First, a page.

The debate over a European banking union has ended with great disappointment. Yes, there will be European supervision, but combined with a very complex process of resolution where the political balance will prevail over economic rationality (remember what happened to the Stability and Growth Pact in 2004, when sanctions to Germany were avoided for political reasons) and with a resolution fund of national nature that will perpetuate the link between banks and sovereigns and consolidate the fragmentation of the European banking system. It is a big step backwards that will reduce the potential growth of the euro area dictated, as always, by German domestic political needs. One day the euro area will say enough to the tyranny of the German minority.
Third, most emerging markets have wasted a great opportunity in recent years to consolidate economic reforms that could generate higher potential growth in the absence of permanent commodity price gains and declines in interest rates. The summer wobbles revealed that, to a very large extent, the emperor had no clothes, the best of the BRICs (Brazil, Russia, India, and China) has passed, and most emerging markets now face challenges similar to those of developed countries: cutting unproductive expenditures and red tape and improving the sustainability of the welfare state, increasing tax revenues, and adopting structural reforms to boost productivity growth.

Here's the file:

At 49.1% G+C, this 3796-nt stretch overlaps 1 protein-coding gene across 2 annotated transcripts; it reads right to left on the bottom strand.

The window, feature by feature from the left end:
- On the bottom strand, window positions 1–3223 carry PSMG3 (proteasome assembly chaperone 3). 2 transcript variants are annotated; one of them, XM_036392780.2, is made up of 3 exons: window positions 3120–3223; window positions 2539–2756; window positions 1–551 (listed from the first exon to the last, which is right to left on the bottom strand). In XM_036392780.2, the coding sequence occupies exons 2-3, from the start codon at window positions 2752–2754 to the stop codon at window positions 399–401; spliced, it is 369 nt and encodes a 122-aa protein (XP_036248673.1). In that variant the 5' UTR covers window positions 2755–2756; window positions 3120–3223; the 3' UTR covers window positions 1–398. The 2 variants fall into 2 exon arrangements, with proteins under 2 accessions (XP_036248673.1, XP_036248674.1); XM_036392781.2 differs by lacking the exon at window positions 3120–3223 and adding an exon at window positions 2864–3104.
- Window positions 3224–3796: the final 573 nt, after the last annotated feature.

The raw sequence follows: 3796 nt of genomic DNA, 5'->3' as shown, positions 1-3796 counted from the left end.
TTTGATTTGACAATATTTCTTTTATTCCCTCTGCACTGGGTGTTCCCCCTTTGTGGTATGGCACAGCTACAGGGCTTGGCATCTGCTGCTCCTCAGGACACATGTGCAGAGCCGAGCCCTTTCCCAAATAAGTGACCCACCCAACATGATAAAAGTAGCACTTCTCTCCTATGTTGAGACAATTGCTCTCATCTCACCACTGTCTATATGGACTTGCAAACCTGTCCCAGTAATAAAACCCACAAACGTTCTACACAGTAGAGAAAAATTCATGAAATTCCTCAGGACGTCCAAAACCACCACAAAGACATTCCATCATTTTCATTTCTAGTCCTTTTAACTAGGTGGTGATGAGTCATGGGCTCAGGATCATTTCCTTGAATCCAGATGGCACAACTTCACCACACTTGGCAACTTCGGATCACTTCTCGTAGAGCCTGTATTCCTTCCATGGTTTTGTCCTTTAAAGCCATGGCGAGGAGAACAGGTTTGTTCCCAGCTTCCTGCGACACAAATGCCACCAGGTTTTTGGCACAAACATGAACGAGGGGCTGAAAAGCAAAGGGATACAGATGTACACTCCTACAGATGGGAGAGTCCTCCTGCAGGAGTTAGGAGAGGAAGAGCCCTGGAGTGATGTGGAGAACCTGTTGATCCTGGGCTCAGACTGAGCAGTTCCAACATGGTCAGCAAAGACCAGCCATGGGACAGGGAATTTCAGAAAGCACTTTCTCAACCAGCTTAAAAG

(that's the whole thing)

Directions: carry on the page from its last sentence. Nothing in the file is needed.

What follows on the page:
To be sure, this agenda does not apply to all emerging markets. The reforms being undertaken by Mexico are very positive, for example, and therefore investment in emerging markets has to start differentiating clearly across countries—exactly the same as what happened with the euro area in 2010.
The year 2013 has also brought the conclusion of several economic debates. The impact of the debt-to-GDP ratio on growth does not increase abruptly after crossing 90 percent. Excessive fiscal tightening in liquidity trap situations is detrimental to growth and may increase debt-to-GDP ratios. The conclusion of these debates has opened other debates, however, such as the impact of rising inequality on growth. If most of the revenue generated during the recovery is going to the wealthier classes—true, almost by definition, because the main instrument for the transmission of monetary policy when interest rates are zero is the increase in the price of financial assets—and these wealthier classes have a higher propensity to save, it follows that total growth will be lower.
This problem should open a debate on the rationale of the orthodox policy mix of fiscal adjustment and monetary expansion. Combined with the asymmetry of monetary policy discussed above and the usefulness of a slightly higher inflation rate, and the debate on the risk of secular stagnation and negative equilibrium interest rates, introduced by Larry Summers, former US Treasury Secretary—due to the overall increase in savings and risk aversion and the shortfall in investment, both public and private—one could wonder if the right policy mix, right now, would not be an expansion of both fiscal (mostly infrastructure spending) and monetary policy to reduce unemployment more quickly and, at the same time, reduce inequality.
We will continue discussing this, plus all the new surprises, in 2014.
This posting has been translated and adapted from an op-ed that appeared in El Pais on December. 27, 2013.